“How commodity markets go is how Oklahoma goes,” says Cortney Cowley, an economist in the Regional Affairs Department of the Federal Reserve Bank of Kansas City, Omaha Branch.
“A lot of what we are seeing both in the U.S. and Oklahoma, more regionally, is moderate growth,” said Cowley, a keynote speaker at the Rural Economic Outlook Conference at Stillwater, Okla., Oct. 20. “Digging down more into some of the economic indicators, if we look at measures of gross domestic product (GDP), unemployment, employment growth and personal income, we’ve seen some weakness in 2015 and 2016 in Oklahoma but a lot of that has stabilized coming into 2017.”
While, frailty in oil, natural gas and agricultural commodities contributed to much of the weakness in 2015 and 2016, cattle, oil and natural gas have rebounded in 2017. “We are still seeing a lot of weakness in the crop sector,” Cowley says, “but other areas of improvement have contributed to stabilizing the Oklahoma economy.”
Oklahoma is one of seven states (Colorado, Kansas, Nebraska, Wyoming and portions of western Missouri and northern New Mexico) included in the 10th District of the Federal Reserve, which is served by the Federal Reserve Bank of Kansas City. Cowley says, of the 12 Federal Reserve districts, the 10th is the most concentrated in agriculture.
On a national level, the U.S. agricultural sector is still in another year of downturn, though the severity of those declines is not as extreme as in previous years. “We’re still seeing lower farm income, lower repayment rates in ag finance and higher demands for loans,” notes Cowley, who says her economic perspective comes from Federal Reserve surveys completed by agricultural lenders and what they are saying in terms of measures the federal reserve collects, like farm income and credit conditions.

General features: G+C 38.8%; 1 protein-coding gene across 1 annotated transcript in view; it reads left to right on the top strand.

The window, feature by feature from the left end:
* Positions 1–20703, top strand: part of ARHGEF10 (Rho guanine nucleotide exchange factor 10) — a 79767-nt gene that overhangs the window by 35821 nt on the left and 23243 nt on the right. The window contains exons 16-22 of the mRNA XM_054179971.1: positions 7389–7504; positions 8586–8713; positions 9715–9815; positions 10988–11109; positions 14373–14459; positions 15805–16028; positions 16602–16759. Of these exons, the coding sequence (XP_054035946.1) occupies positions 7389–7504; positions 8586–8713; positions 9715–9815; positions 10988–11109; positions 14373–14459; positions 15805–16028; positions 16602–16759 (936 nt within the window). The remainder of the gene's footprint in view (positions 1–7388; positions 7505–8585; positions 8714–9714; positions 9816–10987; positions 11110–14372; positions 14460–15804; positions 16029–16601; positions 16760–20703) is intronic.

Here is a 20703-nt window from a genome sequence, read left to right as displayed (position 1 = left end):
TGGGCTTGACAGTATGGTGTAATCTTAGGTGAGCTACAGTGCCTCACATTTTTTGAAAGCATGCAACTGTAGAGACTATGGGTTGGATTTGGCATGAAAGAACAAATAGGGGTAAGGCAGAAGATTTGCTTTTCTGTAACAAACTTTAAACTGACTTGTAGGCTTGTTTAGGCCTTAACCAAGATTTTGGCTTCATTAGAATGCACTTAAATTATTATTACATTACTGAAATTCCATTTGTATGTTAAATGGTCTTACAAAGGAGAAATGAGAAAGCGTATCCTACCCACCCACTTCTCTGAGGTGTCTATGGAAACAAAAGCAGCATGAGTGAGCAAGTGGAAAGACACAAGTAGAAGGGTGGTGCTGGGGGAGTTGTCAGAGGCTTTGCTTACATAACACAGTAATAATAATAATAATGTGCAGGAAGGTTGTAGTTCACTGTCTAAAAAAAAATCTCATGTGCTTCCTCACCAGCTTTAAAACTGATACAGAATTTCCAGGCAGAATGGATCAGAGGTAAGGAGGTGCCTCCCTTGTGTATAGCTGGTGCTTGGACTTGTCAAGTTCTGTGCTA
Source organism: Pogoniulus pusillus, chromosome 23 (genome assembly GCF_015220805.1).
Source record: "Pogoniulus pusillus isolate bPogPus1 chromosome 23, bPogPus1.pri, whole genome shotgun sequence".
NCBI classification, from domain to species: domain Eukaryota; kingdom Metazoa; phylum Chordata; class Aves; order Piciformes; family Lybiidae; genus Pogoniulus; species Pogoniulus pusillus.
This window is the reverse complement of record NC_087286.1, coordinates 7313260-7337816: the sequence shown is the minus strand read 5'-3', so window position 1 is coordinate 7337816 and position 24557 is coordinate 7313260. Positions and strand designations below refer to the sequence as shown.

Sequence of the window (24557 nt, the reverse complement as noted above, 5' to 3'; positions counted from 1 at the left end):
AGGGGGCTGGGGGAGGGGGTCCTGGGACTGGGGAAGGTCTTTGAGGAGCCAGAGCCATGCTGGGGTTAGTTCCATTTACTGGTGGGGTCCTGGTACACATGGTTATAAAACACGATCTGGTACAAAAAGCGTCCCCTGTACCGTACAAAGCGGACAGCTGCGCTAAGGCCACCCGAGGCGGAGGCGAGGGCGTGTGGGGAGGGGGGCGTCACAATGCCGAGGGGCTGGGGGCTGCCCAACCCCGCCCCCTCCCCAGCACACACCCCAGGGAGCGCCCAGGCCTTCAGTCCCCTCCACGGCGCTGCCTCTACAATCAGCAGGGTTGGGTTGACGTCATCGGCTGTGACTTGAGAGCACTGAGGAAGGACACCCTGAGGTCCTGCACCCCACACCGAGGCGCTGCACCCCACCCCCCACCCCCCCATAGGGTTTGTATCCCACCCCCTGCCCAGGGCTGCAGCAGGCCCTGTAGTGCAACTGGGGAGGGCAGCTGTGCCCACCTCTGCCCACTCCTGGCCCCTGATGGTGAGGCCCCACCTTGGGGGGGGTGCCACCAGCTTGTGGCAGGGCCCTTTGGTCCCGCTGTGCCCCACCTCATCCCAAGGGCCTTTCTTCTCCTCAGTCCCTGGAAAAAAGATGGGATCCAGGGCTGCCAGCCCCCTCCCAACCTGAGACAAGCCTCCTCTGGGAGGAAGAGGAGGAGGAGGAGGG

“In 2017, we’ve seen improvement in cattle, dairy (which may not be big in our district), but still improvement in the livestock sector, that have contributed to improvements on the whole,” says Cowley. Within the 10th District, 50 percent of all agricultural commodity sales are from the livestock sector. “So whenever we see improvements in that sector, we see some stabilizing in agriculture as a whole, even though we are still seeing quite a bit of weakness in the crop sector throughout the state.”
With another year of downturn looming for producers, Cowley compares agriculture to monetary policy--working on long cycles. She encourages growers to not give up and to work closely with their bankers. “We work with a lot of bankers at the fed and they are very willing to work with producers. A lot of bankers lived through the 1980s and are able to create creative strategies.”
Cowley also recommends that growers know where their breakeven is. “If you know what your costs are and what price you need when you see it, that’s a good time to sell,” she says. “Stock-to-use ratios continue to increase. There’s no indication that production this year is not going to be historically high, so we’re still going to have a lot of stocks, inventories weighing on prices. So, if there’s an opportunity to sell and you know where that is, that’s one of the more important things moving forward for agricultural producers.”
For more information or to create a financial strategy, Cowley says producers can contact their community banks and the farm credit districts throughout the U.S. “University Extension is an excellent source of information for producers, so the land grant university in your state is a very good resource, whether it be enterprise budget analysis, trackers or tools that you can use where you just input your information.”
With a new farm bill coming in 2018, Cowley says, university Extension will have farm bill tools where growers can figure the program in which they want to enroll. “And then at the Kansas City Fed, we focus on the agricultural economy in the Omaha Branch, so anyone interested in what’s going on in terms of ag finance and ag banking, we have a lot of resources on our website as well.”